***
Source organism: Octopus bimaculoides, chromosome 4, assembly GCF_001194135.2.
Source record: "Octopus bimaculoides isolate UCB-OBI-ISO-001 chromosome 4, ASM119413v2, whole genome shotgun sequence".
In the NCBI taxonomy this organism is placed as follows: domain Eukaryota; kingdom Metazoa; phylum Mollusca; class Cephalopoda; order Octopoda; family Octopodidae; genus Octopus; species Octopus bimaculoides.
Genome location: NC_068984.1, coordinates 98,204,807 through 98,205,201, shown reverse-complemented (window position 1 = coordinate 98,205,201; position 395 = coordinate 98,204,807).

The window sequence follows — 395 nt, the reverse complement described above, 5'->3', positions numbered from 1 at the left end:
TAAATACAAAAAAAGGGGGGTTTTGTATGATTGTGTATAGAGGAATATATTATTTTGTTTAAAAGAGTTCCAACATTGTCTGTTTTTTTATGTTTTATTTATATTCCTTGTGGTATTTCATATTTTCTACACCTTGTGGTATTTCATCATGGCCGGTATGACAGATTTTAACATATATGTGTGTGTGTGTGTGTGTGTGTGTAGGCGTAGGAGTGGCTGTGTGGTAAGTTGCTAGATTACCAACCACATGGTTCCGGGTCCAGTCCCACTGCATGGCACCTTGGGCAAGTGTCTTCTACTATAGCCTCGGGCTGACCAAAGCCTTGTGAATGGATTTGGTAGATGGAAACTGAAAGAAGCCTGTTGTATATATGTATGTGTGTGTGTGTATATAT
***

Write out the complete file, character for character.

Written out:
Source organism: Octopus bimaculoides, chromosome 4, assembly GCF_001194135.2.
Source record: "Octopus bimaculoides isolate UCB-OBI-ISO-001 chromosome 4, ASM119413v2, whole genome shotgun sequence".
In the NCBI taxonomy this organism is placed as follows: domain Eukaryota; kingdom Metazoa; phylum Mollusca; class Cephalopoda; order Octopoda; family Octopodidae; genus Octopus; species Octopus bimaculoides.
Genome location: NC_068984.1, coordinates 98,204,807 through 98,205,201, shown reverse-complemented (window position 1 = coordinate 98,205,201; position 395 = coordinate 98,204,807).

The window sequence follows — 395 nt, the reverse complement described above, 5'->3', positions numbered from 1 at the left end:
TAAATACAAAAAAAGGGGGGTTTTGTATGATTGTGTATAGAGGAATATATTATTTTGTTTAAAAGAGTTCCAACATTGTCTGTTTTTTTATGTTTTATTTATATTCCTTGTGGTATTTCATATTTTCTACACCTTGTGGTATTTCATCATGGCCGGTATGACAGATTTTAACATATATGTGTGTGTGTGTGTGTGTGTGTGTAGGCGTAGGAGTGGCTGTGTGGTAAGTTGCTAGATTACCAACCACATGGTTCCGGGTCCAGTCCCACTGCATGGCACCTTGGGCAAGTGTCTTCTACTATAGCCTCGGGCTGACCAAAGCCTTGTGAATGGATTTGGTAGATGGAAACTGAAAGAAGCCTGTTGTATATATGTATGTGTGTGTGTGTATATAT